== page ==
Hayden Says Stuxnet Was, ‘A Good Idea’; Mentions Potential for Blowback

March 2nd, 2012

Via: CBS:

Could the Stuxnet virus that sabotaged the Iranian nuclear program be used against the U.S. infrastructure or other high profile targets? A retired American general who was the head of the Central Intelligence Agency when Stuxnet would have been created calls the cyber weapon a “good idea,” but warns it is out there now for others to exploit. Steve Kroft reports on Stuxnet and the potential consequences of its use in a “60 Minutes” story to be broadcast Sunday, March 4 at 7 p.m. ET/PT.

About two years ago, the all-important centrifuges at Iran’s nuclear fuel enrichment facility at Natanz began failing at a suspicious rate. Iran eventually admitted that computer code created problems for their centrifuges, but downplayed any lasting damage. Computer security experts now agree that code was a sophisticated computer worm dubbed Stuxnet, and that it destroyed more than 1,000 centrifuges. Many believe the U.S., in conjunction with Israel, sabotaged the system. Retired Gen. Mike Hayden, once head of the NSA and CIA, who was no longer in office when the attack occurred, denies knowing who was behind it, but said, “This was a good idea, alright? But I also admit this was a big idea, too. The rest of the world is looking at this and saying, ‘Clearly, someone has legitimated this kind of activity as acceptable.'”

Not only that, says Hayden, but the weapon, unlike a conventional bomb that is obliterated on contact, remains intact. “So there are those out there who can take a look at this…and maybe even attempt to turn it to their own purposes,” he tells Kroft.

In fact, says Sean McGurk, who once led the Department of Homeland Security’s efforts to secure U.S. systems from cyberattack , “You can download the actual source code of Stuxnet now and you can repackage it…point it back to wherever it came from.” McGurk worries terrorists or a rogue country could refashion it to attack U.S. infrastructure like the power grid or water treatment facilities, even nuclear power plants. He tells Kroft he would never have advised anyone to unleash such a weapon. “They opened the box. They demonstrated the capability…it’s not something that can put back.”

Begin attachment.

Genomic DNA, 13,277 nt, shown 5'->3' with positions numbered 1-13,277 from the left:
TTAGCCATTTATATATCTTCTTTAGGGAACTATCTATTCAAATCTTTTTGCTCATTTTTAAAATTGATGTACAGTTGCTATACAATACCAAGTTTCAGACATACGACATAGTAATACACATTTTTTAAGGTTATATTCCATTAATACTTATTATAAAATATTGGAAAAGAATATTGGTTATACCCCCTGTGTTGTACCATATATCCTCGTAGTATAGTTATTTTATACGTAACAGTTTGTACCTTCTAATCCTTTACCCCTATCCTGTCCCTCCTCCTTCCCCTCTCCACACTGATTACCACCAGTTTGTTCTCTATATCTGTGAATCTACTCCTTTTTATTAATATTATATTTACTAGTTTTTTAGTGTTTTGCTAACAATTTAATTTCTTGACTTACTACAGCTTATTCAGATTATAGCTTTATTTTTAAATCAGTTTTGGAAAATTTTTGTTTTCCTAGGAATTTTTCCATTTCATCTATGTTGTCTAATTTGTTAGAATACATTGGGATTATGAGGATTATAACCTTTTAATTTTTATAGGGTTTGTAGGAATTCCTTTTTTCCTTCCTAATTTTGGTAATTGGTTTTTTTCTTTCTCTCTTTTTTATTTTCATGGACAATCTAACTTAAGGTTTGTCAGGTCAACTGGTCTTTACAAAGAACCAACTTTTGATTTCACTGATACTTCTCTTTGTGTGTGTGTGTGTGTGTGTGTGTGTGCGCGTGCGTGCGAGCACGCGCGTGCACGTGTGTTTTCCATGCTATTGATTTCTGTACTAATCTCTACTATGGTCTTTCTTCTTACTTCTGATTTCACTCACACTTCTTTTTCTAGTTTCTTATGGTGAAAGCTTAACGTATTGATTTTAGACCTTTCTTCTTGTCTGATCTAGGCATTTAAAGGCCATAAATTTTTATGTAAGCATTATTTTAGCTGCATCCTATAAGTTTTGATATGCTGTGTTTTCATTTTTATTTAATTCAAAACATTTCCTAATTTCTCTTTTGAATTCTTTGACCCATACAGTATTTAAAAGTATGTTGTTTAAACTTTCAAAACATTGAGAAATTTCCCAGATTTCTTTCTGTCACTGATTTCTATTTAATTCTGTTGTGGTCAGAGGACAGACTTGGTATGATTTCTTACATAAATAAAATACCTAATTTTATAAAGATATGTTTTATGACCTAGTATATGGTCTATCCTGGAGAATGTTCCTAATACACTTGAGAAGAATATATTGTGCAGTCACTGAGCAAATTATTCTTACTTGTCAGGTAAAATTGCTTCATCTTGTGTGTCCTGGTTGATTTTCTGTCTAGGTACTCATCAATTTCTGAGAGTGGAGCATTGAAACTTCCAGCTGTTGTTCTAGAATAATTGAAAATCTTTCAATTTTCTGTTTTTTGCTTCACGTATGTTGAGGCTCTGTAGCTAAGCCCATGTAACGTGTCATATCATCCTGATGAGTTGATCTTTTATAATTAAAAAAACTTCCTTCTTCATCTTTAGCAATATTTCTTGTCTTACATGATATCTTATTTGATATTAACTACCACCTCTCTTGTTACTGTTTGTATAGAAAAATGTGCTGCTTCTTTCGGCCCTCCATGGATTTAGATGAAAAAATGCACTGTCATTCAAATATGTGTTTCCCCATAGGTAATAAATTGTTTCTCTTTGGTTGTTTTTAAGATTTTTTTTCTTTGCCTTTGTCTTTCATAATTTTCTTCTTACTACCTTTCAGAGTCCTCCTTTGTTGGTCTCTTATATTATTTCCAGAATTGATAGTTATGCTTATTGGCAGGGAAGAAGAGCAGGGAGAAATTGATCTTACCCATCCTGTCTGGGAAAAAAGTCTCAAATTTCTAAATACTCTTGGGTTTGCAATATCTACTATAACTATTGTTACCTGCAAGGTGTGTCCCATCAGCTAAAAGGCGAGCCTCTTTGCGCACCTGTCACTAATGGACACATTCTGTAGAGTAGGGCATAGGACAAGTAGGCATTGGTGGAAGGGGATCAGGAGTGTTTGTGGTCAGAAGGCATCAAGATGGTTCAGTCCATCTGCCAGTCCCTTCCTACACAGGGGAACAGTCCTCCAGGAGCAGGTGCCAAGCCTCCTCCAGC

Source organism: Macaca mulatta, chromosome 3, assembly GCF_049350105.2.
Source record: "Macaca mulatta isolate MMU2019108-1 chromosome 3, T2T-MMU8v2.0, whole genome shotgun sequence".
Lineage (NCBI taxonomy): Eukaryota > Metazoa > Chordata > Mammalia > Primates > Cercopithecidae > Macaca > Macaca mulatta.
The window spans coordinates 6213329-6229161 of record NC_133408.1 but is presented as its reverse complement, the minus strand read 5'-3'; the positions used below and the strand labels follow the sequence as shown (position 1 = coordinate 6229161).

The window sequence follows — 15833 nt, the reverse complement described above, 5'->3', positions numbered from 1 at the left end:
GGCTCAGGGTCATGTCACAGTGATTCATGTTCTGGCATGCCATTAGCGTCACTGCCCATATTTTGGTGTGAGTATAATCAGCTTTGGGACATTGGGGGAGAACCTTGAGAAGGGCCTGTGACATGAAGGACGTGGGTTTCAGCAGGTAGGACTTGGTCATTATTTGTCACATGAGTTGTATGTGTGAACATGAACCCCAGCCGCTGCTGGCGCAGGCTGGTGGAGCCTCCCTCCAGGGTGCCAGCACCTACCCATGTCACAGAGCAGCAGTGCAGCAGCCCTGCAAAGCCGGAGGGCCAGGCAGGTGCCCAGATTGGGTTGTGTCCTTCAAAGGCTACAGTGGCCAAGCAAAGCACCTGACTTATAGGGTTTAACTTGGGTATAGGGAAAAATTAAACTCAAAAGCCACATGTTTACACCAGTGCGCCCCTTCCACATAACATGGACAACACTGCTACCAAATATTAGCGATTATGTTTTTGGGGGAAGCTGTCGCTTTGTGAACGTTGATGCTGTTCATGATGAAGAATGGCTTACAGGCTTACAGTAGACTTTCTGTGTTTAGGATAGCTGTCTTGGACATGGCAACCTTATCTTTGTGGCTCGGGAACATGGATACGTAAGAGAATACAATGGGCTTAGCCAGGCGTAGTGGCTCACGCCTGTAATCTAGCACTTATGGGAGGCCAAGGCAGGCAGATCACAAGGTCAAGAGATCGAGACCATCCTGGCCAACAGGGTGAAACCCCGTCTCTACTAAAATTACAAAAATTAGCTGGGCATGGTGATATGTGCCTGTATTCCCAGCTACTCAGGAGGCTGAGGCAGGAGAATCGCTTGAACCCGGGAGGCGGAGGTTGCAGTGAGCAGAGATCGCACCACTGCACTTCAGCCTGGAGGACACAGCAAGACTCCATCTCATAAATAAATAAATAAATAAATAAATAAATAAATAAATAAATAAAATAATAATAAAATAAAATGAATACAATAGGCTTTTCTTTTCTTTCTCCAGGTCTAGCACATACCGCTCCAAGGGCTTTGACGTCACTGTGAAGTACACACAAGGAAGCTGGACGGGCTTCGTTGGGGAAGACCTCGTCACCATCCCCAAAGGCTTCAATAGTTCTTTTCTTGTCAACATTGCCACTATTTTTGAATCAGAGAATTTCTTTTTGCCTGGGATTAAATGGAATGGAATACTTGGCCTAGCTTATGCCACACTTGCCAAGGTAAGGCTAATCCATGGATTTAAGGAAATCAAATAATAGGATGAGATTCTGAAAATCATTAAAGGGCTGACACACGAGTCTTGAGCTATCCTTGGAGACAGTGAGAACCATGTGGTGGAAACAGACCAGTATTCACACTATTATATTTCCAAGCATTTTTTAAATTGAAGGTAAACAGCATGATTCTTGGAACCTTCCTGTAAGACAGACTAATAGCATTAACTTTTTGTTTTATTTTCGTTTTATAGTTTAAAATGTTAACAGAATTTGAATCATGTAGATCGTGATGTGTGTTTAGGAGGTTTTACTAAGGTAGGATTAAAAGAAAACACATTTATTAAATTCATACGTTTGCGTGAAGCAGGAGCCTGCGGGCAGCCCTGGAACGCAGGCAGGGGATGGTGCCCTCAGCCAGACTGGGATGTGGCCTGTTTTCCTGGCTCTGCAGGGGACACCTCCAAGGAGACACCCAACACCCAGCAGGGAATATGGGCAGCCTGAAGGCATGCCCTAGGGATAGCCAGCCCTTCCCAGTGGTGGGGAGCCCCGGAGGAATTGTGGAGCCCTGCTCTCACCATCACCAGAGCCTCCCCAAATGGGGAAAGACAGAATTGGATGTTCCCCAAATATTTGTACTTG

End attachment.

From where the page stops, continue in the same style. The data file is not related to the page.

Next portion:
2 Responses to “Hayden Says Stuxnet Was, ‘A Good Idea’; Mentions Potential for Blowback”

  1. GaryC Says:

    Thus setting the stage for the false-flag attack that will kick-off war with Iran. Shut down power to a major `merkin city, blame Achmed-dinnerjacket, and send in the bombers! This M.O. is so obvious it’s almost laughable, until you start to think about the implications.

  2. steve holmes Says:

    I suspect that the blow back has already happened. About 18 months ago, a certain very large corporation in the Seattle area had a sudden failure their electrical systems that feed electrical power to what is likely the largest machine shop in the world. I don’t mean a blown circuit breaker or two, I mean they suddenly had no power and virtually wiped out the available supply of electrical wire and cable in the US to perform an emergency rewiring of the plant. This failure nearly caused a total shutdown for months. Emergency backup systems were brought in immediately as the GNP is dependent on this company to continue production on schedule. I am no electrical engineer, but it seemed obvious that something more serious than a rat chewing through a cable or a mylar balloon shorting out a transformer in a substation took place. Interesting comment from a friend who works there: “It’s all really strange- it’s all hush-hush. You would think that something this big would be all over the media but nobody is saying a word about it.”
    Stuxnet attacked Seimens computerized electrical controllers and that company is most likely filled with them as they use a phenomenal amount of electricity. Consequently, I highly suspect they were hit with Stuxnet…and there are other places that had similar Seimens controller failure around the same time, not just in the US. Hard to believe it is just coincidence.

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